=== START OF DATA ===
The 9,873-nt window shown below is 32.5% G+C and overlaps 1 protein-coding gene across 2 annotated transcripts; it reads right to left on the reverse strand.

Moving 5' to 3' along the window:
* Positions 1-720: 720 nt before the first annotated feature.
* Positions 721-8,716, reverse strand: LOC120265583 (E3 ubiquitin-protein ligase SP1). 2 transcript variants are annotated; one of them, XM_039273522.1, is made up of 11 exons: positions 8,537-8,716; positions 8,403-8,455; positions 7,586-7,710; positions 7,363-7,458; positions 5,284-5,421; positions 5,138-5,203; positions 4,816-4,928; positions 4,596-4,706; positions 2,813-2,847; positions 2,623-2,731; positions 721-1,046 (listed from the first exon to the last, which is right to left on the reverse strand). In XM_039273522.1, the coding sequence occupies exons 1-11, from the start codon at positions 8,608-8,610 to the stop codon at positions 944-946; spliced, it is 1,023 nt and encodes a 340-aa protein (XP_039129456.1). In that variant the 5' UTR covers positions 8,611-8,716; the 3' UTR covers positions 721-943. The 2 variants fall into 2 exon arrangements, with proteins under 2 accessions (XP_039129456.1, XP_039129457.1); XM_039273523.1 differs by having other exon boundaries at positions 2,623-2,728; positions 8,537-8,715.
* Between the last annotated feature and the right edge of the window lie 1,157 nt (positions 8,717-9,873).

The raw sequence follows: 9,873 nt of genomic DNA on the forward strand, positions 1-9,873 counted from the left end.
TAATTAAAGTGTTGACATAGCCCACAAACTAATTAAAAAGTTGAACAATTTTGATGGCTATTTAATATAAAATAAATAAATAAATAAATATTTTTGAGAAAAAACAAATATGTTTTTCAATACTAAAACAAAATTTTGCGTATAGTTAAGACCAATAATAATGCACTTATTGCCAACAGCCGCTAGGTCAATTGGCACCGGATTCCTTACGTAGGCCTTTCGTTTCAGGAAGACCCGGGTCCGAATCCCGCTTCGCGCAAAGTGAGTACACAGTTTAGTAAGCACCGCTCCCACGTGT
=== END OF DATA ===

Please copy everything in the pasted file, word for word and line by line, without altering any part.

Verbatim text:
The 9,873-nt window shown below is 32.5% G+C and overlaps 1 protein-coding gene across 2 annotated transcripts; it reads right to left on the reverse strand.

Moving 5' to 3' along the window:
* Positions 1-720: 720 nt before the first annotated feature.
* Positions 721-8,716, reverse strand: LOC120265583 (E3 ubiquitin-protein ligase SP1). 2 transcript variants are annotated; one of them, XM_039273522.1, is made up of 11 exons: positions 8,537-8,716; positions 8,403-8,455; positions 7,586-7,710; positions 7,363-7,458; positions 5,284-5,421; positions 5,138-5,203; positions 4,816-4,928; positions 4,596-4,706; positions 2,813-2,847; positions 2,623-2,731; positions 721-1,046 (listed from the first exon to the last, which is right to left on the reverse strand). In XM_039273522.1, the coding sequence occupies exons 1-11, from the start codon at positions 8,608-8,610 to the stop codon at positions 944-946; spliced, it is 1,023 nt and encodes a 340-aa protein (XP_039129456.1). In that variant the 5' UTR covers positions 8,611-8,716; the 3' UTR covers positions 721-943. The 2 variants fall into 2 exon arrangements, with proteins under 2 accessions (XP_039129456.1, XP_039129457.1); XM_039273523.1 differs by having other exon boundaries at positions 2,623-2,728; positions 8,537-8,715.
* Between the last annotated feature and the right edge of the window lie 1,157 nt (positions 8,717-9,873).

The raw sequence follows: 9,873 nt of genomic DNA on the forward strand, positions 1-9,873 counted from the left end.
TAATTAAAGTGTTGACATAGCCCACAAACTAATTAAAAAGTTGAACAATTTTGATGGCTATTTAATATAAAATAAATAAATAAATAAATATTTTTGAGAAAAAACAAATATGTTTTTCAATACTAAAACAAAATTTTGCGTATAGTTAAGACCAATAATAATGCACTTATTGCCAACAGCCGCTAGGTCAATTGGCACCGGATTCCTTACGTAGGCCTTTCGTTTCAGGAAGACCCGGGTCCGAATCCCGCTTCGCGCAAAGTGAGTACACAGTTTAGTAAGCACCGCTCCCACGTGT